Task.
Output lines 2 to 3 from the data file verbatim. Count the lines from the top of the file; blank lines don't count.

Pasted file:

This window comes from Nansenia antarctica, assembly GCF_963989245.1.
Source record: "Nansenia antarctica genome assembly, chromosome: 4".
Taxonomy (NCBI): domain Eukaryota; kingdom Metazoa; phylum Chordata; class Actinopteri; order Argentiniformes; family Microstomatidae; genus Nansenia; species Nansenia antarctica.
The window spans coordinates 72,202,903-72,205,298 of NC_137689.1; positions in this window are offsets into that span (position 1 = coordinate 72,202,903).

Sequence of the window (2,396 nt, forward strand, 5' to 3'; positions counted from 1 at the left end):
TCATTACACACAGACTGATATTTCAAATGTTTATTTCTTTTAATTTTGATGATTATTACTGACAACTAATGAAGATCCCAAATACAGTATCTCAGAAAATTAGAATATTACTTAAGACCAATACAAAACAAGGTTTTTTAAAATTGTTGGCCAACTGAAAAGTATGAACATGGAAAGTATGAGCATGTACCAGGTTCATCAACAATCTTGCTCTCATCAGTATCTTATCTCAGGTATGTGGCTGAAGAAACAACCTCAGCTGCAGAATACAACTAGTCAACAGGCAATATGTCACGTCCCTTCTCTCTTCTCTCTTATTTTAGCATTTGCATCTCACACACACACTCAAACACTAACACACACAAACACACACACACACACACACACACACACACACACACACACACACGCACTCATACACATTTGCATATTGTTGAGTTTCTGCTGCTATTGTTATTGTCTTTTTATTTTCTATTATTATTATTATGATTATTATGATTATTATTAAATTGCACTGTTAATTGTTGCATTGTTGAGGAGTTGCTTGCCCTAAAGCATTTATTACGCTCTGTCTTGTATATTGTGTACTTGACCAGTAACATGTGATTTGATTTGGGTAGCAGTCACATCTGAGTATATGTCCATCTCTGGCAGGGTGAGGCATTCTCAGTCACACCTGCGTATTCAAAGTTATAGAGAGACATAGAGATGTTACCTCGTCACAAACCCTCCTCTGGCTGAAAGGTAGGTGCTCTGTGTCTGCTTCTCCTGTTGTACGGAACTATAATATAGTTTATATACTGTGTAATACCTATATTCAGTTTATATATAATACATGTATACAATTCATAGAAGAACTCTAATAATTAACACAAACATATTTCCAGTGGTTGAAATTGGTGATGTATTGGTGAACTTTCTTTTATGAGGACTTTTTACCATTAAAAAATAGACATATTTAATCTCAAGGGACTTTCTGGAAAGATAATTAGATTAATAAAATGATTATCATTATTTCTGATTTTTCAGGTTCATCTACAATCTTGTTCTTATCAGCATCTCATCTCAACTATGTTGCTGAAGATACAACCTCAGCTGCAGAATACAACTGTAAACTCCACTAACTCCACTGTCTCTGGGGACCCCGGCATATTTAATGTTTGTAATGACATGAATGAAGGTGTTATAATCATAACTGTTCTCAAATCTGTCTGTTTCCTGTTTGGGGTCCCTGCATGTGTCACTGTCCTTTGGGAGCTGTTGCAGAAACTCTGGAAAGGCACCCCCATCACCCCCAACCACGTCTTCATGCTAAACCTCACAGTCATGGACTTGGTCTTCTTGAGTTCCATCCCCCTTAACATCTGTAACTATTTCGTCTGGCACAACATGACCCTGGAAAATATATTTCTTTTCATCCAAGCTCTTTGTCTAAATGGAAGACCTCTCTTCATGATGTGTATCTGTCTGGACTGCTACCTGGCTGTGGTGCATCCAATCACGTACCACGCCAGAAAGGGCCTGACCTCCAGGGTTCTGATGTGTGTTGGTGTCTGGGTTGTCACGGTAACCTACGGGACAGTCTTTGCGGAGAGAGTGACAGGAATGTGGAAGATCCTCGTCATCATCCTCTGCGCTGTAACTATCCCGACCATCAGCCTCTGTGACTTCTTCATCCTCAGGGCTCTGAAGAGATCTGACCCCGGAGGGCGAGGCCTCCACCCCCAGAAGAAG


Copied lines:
Source record: "Nansenia antarctica genome assembly, chromosome: 4".
Taxonomy (NCBI): domain Eukaryota; kingdom Metazoa; phylum Chordata; class Actinopteri; order Argentiniformes; family Microstomatidae; genus Nansenia; species Nansenia antarctica.